And still I’m blocked…

inktuition and still I'm blocked

 

All the work I’ve done on myself:

the therapy, the healing,

the certificates I’ve gained,

the triumph of Masters degrees.

And still I’m blocked.

 

All the promises I’ve made,

to stay true to my talent,

seem to land on fertile turf,

yet remain fallow, dry, non-manifest.

And still I’m blocked.

 

All the years I’ve passed,

with fresh intentions each Jan

that fade to grey, nudging into Feb.

In March it’s as if they never began.

And still I’m blocked.

 

All the distractions I excitedly seek.

New garden: tick. Weekly weeding: tock.

Jobs to take my mind off the task,

decade after decade. That’s the shock.

And still I’m blocked.

 

All the futures I’ll never achieve:

what will be my hand-me-down glory?

A creative life chronically unlived?

Or trusting what’s for me won’t go past me?

 

Knowing all of this… and more.

And still I’m blocked.

 

(pic courtesy of freedigitalphotos.net/KROMKRATHOG)

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A poem: in-my-head versus on-the-page

In my head is a perfect-shaped rhyme.

On the page it’s stinky old slime.

In my head is a thoroughbred thought.

On the page it’s mixed-up, debauched.

In my head is elegance and pace.

On the page it’s a cluttered disgrace.

In my head I want it to be all right.

On the page I fear it’s a right old sight.

In my head are obstacles many.

On the page the delays are plenty.

In my head I’m tired of the woes.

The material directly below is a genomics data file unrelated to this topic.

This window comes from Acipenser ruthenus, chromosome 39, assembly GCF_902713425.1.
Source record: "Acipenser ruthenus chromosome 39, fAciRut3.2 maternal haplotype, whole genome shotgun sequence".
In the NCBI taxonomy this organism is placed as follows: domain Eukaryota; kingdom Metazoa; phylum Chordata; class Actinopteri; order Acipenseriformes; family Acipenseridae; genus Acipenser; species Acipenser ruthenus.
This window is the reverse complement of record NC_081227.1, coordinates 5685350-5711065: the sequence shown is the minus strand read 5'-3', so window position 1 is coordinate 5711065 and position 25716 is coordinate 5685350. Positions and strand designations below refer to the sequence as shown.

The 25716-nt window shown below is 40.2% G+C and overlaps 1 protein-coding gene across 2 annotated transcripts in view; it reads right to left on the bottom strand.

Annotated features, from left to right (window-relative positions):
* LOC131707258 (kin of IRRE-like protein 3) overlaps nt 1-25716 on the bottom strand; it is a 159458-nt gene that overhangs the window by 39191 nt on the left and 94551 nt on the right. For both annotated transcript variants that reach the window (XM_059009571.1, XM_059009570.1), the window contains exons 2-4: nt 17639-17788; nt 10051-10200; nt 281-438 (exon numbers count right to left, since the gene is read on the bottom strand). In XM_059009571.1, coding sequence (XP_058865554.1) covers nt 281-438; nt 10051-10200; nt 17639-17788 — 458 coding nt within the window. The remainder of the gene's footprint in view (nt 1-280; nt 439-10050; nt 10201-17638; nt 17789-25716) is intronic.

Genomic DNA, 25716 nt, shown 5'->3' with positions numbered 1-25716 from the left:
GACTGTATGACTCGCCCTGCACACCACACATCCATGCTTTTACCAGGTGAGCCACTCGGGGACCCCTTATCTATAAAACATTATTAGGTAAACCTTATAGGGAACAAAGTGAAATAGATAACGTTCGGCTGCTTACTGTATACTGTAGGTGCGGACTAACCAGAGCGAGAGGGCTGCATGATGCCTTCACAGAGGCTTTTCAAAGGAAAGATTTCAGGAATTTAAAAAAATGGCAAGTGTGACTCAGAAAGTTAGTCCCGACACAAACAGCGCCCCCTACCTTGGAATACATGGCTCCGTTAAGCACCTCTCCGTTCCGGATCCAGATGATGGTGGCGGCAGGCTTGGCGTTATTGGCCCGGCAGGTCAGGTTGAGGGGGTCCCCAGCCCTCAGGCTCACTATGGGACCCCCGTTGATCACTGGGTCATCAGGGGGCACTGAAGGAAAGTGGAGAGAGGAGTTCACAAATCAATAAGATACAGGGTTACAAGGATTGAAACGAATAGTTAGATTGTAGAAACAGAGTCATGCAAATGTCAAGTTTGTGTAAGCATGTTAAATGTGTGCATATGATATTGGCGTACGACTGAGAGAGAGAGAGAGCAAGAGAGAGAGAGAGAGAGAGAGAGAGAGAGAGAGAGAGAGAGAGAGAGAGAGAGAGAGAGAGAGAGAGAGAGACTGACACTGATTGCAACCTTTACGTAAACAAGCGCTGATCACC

On the page I close my eyes and just go.

 

 

 

 

 

A poem for my love of writing distractions

How can I distract myself? Let me count the ways.

It’s amazing how I can usefully and helpfully fill my days.

My sink is super-shiny, my rubber gloves worn out.

My fridge has no more mould, just freshly prepared trout.

That old shed of mine, with boxes of old books,

is now a spider-free den; a children-friendly nook.

The piles of beauty sachets in my bathroom cabinet

now languish in the bin. They give me no regrets.

The stray strands in my eyebrow, the split ends of my hair

are now all clipped and neat. All are gone, I swear.

The clothes from years gone by, that I promised I’d wear again,

are stuffed in plump black sacks, going to causes humane.

The oven’s clean and spick, dried-in dribbles gone.

Anyone would think I’m a domestic goddess reborn.

But every writer has to go there,

to a cave-like, darkened gloom;

to that wibbly-wobbly place

before you move from womb to bloom.

So when the deadline’s there

and you’re picking up the pace,

remember to give some space

to creativity’s ultimate grace.

a counter-intuitive cure for writer’s block

Is inspiration all a writer needs...?

Writer’s block is never something that has plagued me. I make a living as a writer and editor, and a deadline makes writers’s block a bit of a joke; there’s no time for such narcissistic indulgences.

Which is why I was intrigued by a story in The New Yorker, brought to my attention by the wonderful The Daily Post, about how a psychotherapist cured a screenwriter from writer’s block. The method, as I understand it,  involved Continue reading

giving myself permission to be imperfect improves my creative writing

I attended a creative writing class recently, facilitated as part of a community project – the idea being that people could come along and have fun writing stories and poems. In other words, this process helped give people the ability to articulate what could otherwise not be said, and the opportunity to express in an oblique way what was going on for them. What emerged was some powerful writing with strong symbolic resonance.

Since studying for an MA in creative writing, I’ve approached my prose as something that has to be ‘perfect’: I carefully craft each word as if each one might be judged and found wanting. What was so liberating about this creative writing class was that Continue reading